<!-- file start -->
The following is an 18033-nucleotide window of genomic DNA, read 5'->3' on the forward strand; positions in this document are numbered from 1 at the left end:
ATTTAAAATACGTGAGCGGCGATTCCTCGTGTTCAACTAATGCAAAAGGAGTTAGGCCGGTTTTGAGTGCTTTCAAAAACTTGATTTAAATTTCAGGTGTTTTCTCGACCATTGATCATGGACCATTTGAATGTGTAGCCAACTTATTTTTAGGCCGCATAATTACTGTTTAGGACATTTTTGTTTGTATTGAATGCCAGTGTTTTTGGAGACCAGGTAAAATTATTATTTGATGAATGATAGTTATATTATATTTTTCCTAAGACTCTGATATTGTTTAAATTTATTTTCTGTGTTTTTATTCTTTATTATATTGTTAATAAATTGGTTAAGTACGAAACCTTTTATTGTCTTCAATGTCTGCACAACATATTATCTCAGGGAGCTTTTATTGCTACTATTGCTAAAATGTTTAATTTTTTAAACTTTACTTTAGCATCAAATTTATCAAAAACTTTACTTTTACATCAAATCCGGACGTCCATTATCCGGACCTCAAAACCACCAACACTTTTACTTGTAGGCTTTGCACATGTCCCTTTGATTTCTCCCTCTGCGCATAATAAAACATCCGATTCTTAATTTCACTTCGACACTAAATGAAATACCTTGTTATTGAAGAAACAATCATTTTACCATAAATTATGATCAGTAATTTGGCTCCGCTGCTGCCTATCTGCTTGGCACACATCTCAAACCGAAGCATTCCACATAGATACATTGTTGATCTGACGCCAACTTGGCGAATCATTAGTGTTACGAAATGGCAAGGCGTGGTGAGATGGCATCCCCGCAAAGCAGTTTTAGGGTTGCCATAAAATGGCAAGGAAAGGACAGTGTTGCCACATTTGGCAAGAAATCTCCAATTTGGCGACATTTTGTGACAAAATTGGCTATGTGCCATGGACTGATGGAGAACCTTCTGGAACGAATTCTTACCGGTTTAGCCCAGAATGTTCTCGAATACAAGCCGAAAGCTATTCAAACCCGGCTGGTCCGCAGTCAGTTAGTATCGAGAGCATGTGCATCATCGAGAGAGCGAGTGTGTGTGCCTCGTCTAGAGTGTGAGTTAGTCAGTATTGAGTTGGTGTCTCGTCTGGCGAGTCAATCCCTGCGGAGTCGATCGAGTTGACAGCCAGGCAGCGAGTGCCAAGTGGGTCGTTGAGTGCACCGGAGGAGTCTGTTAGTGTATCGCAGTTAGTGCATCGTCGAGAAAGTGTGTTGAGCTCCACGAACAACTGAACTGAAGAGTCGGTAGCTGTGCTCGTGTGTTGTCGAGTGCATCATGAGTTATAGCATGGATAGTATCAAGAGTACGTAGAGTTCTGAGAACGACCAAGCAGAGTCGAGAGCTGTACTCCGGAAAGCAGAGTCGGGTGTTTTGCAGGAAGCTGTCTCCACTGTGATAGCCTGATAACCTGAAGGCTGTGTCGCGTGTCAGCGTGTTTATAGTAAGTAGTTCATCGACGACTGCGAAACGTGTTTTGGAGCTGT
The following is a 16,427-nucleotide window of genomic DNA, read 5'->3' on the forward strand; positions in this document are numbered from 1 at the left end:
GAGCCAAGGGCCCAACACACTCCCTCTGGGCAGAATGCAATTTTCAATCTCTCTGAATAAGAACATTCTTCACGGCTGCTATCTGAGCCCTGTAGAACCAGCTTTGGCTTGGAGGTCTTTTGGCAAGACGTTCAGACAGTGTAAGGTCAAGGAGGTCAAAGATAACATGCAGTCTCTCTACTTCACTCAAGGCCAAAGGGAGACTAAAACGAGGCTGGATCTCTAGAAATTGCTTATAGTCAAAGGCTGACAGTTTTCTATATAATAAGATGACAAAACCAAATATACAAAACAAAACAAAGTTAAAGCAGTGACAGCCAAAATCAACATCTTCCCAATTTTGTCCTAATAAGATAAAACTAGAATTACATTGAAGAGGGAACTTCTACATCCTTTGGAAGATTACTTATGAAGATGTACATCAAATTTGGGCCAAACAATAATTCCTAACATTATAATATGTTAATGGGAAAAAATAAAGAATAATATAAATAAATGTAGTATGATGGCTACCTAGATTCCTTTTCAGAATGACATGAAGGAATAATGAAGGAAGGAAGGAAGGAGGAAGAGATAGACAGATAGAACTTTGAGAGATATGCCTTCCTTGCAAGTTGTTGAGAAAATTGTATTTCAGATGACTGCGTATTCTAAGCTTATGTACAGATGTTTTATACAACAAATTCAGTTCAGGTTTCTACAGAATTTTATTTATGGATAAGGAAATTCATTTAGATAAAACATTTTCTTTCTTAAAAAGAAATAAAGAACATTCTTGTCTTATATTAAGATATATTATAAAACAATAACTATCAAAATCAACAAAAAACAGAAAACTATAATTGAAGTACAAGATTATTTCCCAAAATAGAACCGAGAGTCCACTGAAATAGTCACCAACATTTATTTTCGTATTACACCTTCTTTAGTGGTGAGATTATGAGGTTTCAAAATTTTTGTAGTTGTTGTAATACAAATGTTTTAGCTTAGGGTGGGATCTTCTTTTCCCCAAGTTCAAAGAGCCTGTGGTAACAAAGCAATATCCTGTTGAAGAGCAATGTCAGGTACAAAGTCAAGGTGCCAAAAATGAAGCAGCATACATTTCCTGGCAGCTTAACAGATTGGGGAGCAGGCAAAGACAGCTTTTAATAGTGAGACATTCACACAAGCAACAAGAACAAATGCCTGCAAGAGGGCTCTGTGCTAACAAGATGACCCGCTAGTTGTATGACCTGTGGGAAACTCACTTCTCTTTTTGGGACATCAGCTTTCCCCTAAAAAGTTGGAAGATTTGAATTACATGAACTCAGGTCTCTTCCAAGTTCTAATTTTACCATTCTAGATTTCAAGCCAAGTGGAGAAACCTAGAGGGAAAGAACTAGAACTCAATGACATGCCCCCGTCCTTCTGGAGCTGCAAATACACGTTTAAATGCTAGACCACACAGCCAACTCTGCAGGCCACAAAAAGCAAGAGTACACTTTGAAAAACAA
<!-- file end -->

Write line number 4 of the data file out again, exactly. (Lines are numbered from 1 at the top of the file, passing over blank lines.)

GAGCCAAGGGCCCAACACACTCCCTCTGGGCAGAATGCAATTTTCAATCTCTCTGAATAAGAACATTCTTCACGGCTGCTATCTGAGCCCTGTAGAACCAGCTTTGGCTTGGAGGTCTTTTGGCAAGACGTTCAGACAGTGTAAGGTCAAGGAGGTCAAAGATAACATGCAGTCTCTCTACTTCACTCAAGGCCAAAGGGAGACTAAAACGAGGCTGGATCTCTAGAAATTGCTTATAGTCAAAGGCTGACAGTTTTCTATATAATAAGATGACAAAACCAAATATACAAAACAAAACAAAGTTAAAGCAGTGACAGCCAAAATCAACATCTTCCCAATTTTGTCCTAATAAGATAAAACTAGAATTACATTGAAGAGGGAACTTCTACATCCTTTGGAAGATTACTTATGAAGATGTACATCAAATTTGGGCCAAACAATAATTCCTAACATTATAATATGTTAATGGGAAAAAATAAAGAATAATATAAATAAATGTAGTATGATGGCTACCTAGATTCCTTTTCAGAATGACATGAAGGAATAATGAAGGAAGGAAGGAAGGAGGAAGAGATAGACAGATAGAACTTTGAGAGATATGCCTTCCTTGCAAGTTGTTGAGAAAATTGTATTTCAGATGACTGCGTATTCTAAGCTTATGTACAGATGTTTTATACAACAAATTCAGTTCAGGTTTCTACAGAATTTTATTTATGGATAAGGAAATTCATTTAGATAAAACATTTTCTTTCTTAAAAAGAAATAAAGAACATTCTTGTCTTATATTAAGATATATTATAAAACAATAACTATCAAAATCAACAAAAAACAGAAAACTATAATTGAAGTACAAGATTATTTCCCAAAATAGAACCGAGAGTCCACTGAAATAGTCACCAACATTTATTTTCGTATTACACCTTCTTTAGTGGTGAGATTATGAGGTTTCAAAATTTTTGTAGTTGTTGTAATACAAATGTTTTAGCTTAGGGTGGGATCTTCTTTTCCCCAAGTTCAAAGAGCCTGTGGTAACAAAGCAATATCCTGTTGAAGAGCAATGTCAGGTACAAAGTCAAGGTGCCAAAAATGAAGCAGCATACATTTCCTGGCAGCTTAACAGATTGGGGAGCAGGCAAAGACAGCTTTTAATAGTGAGACATTCACACAAGCAACAAGAACAAATGCCTGCAAGAGGGCTCTGTGCTAACAAGATGACCCGCTAGTTGTATGACCTGTGGGAAACTCACTTCTCTTTTTGGGACATCAGCTTTCCCCTAAAAAGTTGGAAGATTTGAATTACATGAACTCAGGTCTCTTCCAAGTTCTAATTTTACCATTCTAGATTTCAAGCCAAGTGGAGAAACCTAGAGGGAAAGAACTAGAACTCAATGACATGCCCCCGTCCTTCTGGAGCTGCAAATACACGTTTAAATGCTAGACCACACAGCCAACTCTGCAGGCCACAAAAAGCAAGAGTACACTTTGAAAAACAA